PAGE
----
CASE REPORT article
Carbapenem-Resistant Enterobacteriaceae Bloodstream Infection Treated Successfully With High-Dose Meropenem in a Preterm Neonate
- 1Department of Clinical Pharmacy, Key Laboratory of Chemical Biology (Ministry of Education), School of Pharmaceutical Sciences, Cheeloo College of Medicine, Shandong University, Jinan, China
- 2Department of Neonatology, The First Affiliated Hospital of Shandong First Medical University & Shandong Provincial Qianfoshan Hospital, Jinan, China
- 3Department of Clinical Pharmacy, Clinical Trial Center, The First Affiliated Hospital of Shandong First Medical University & Shandong Provincial Qianfoshan Hospital, Jinan, China
- 4Division of Clinical Pharmacology, Children’s National Hospital, Washington, DC, United States
- 5Departments of Pediatrics, Pharmacology & Physiology, Genomics & Precision Medicine, The George Washington University School of Medicine and Health Sciences, Washington, DC, United States
- 6Department of Paediatric Pharmacology and Pharmacometrics, University of Basel Children’s Hospital, Basel, Switzerland
- 7Department of Internal Medicine, Third Hospital of Hebei Medical University, Shijiazhuang, China
Carbapenem-resistant enterobacteriaceae (CRE) bloodstream infections have been rapidly spreading worldwide with a high mortality and pose a challenge to therapeutic decision-making, especially in premature neonates because insufficient empirical antimicrobial therapy is independently associated with high mortality. This case reported that a premature infant with CRE bloodstream infection was treated successfully with high-dose meropenem treatment with model-based therapeutic drug monitoring (TDM). In clinical settings, treatment target attainment of meropenem can be improved by increasing the frequency of administration, prolonging the infusion time, and using a high dose. This case report shows a successful regimen for CRE infection in a premature neonate and emphasizes the utility of model-based TDM of high-dose meropenem treatment. The adequate antimicrobial benefit provided by innovative techniques could ensure the efficacy and safety of high-dose meropenem therapy for CRE infection.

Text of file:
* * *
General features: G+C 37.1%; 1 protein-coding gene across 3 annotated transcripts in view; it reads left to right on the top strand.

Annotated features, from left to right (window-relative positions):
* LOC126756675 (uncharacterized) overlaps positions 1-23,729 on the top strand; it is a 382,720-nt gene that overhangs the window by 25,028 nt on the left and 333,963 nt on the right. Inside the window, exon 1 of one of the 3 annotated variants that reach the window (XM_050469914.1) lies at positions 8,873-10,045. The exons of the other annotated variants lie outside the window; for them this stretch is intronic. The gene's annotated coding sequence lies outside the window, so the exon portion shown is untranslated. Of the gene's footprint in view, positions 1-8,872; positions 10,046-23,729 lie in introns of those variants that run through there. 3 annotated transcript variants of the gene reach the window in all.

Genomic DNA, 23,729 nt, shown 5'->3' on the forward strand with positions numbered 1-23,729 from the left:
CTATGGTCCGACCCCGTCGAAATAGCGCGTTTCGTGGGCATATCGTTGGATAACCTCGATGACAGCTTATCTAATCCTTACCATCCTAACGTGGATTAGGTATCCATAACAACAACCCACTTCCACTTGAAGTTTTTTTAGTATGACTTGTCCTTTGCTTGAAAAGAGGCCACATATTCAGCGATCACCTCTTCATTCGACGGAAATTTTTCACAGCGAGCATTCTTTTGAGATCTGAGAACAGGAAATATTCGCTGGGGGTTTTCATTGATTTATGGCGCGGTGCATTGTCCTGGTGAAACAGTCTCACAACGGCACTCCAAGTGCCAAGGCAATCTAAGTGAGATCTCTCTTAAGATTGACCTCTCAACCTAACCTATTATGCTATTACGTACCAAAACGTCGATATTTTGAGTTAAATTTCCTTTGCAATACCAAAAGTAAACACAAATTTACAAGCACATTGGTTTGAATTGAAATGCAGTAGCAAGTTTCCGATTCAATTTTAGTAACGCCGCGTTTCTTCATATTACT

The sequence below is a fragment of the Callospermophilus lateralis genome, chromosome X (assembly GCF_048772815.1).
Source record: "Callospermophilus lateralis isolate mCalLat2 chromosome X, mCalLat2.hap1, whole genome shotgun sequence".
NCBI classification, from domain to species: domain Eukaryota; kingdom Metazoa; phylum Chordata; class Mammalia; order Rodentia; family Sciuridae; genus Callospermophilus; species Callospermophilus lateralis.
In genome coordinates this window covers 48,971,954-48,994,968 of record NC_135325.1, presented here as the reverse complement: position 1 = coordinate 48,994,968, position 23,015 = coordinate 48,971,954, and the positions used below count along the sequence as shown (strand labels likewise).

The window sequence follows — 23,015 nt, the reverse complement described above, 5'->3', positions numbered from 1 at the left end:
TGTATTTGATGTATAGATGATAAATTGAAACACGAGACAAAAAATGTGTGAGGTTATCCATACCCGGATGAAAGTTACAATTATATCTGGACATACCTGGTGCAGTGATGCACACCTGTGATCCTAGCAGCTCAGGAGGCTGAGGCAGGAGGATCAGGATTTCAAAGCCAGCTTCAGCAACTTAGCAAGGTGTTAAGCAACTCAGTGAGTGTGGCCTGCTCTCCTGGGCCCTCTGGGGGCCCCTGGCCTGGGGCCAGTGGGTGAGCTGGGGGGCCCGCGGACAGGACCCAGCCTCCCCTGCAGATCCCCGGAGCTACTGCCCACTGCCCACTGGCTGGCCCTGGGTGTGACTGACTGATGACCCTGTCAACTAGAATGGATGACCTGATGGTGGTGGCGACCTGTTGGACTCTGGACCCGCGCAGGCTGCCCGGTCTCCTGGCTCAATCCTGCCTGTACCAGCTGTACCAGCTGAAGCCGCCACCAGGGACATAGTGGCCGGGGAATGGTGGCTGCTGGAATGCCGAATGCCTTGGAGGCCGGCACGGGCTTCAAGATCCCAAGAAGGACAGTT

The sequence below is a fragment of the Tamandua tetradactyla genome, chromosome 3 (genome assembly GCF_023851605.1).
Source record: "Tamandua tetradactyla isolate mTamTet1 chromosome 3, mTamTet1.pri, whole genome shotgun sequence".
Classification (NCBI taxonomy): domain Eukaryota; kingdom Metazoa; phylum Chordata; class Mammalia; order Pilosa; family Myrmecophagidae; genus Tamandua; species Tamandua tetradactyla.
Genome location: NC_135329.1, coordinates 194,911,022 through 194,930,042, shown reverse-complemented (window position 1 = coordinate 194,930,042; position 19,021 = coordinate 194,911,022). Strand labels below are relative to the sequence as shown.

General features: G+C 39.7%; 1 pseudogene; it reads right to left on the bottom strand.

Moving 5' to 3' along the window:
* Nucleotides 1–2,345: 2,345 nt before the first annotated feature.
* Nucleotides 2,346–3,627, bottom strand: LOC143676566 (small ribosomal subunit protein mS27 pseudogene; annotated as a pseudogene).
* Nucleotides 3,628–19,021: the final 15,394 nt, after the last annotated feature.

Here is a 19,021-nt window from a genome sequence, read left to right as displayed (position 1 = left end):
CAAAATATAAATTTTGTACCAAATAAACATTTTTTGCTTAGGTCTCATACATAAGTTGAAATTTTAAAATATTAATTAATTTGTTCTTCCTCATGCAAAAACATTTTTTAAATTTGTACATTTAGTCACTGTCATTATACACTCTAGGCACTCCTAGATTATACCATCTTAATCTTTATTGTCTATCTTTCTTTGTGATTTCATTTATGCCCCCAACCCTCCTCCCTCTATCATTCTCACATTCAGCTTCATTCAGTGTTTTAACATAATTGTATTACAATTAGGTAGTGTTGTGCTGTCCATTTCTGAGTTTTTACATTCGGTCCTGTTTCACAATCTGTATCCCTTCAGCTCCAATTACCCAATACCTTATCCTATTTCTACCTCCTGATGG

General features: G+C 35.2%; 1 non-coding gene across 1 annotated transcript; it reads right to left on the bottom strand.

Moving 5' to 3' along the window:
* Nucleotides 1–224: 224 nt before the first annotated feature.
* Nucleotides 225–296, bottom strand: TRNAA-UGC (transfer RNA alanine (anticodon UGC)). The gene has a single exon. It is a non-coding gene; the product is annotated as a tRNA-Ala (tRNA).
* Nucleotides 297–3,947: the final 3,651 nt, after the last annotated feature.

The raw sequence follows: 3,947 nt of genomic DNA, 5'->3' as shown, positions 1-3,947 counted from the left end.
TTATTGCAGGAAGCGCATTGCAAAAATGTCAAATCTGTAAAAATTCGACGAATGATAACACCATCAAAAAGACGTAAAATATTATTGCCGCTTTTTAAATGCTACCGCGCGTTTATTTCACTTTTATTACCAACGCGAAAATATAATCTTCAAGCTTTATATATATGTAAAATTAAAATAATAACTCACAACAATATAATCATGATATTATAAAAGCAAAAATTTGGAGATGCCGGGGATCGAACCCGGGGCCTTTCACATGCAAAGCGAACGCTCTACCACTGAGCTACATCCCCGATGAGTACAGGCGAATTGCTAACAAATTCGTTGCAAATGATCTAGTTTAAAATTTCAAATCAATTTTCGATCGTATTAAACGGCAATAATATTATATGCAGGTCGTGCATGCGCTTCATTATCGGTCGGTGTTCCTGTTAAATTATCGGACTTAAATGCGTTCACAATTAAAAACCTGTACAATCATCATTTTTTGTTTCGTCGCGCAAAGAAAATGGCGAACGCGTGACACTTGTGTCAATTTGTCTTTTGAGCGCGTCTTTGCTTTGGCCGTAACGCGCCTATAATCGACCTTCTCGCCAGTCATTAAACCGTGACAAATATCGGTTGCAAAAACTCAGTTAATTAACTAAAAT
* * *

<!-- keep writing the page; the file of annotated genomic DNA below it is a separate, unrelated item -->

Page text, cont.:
Carbapenem-resistant enterobacteriaceae (CRE) bloodstream infections have been rapidly spreading worldwide with a high mortality rate of about 30–70% (Tumbarello et al., 2012). One of the most frequent CRE pathogens is K. pneumoniae. Carbapenems have been used successfully for the treatment of severe infections with sensitive Gram-negative bacteria (Fritzenwanker et al., 2018). However, the prevalence of CRE poses a challenge to therapeutic decision-making, especially in premature neonates. The optimal antimicrobial therapeutic regimen for CRE bloodstream infections is still a matter of debate in clinical practice, but it is clear that insufficient empirical antimicrobial therapy is independently associated with high mortality (Tumbarello et al., 2012). Several retrospective studies have reported that in adult patients improved outcomes could be achieved with a combination therapy of carbapenems and other antibiotics (Tumbarello et al., 2012; Giannella et al., 2018) along with higher doses and/or prolonged infusion strategies (Giannella et al., 2018). However, there is still hardly any experience in neonatal clinical practice.
A neonate born prematurely at 27 weeks’ gestation with a birth weight of 970 g was admitted to the neonatal intensive care unit. Apgar scores were 5, 7, and 7 at 1, 5, and 10 min. On arrival, clinical examination did not show any abnormal findings, and the neonate had an unremarkable clinical course during the first 2 weeks of life with normal repeated clinical and laboratory evaluations.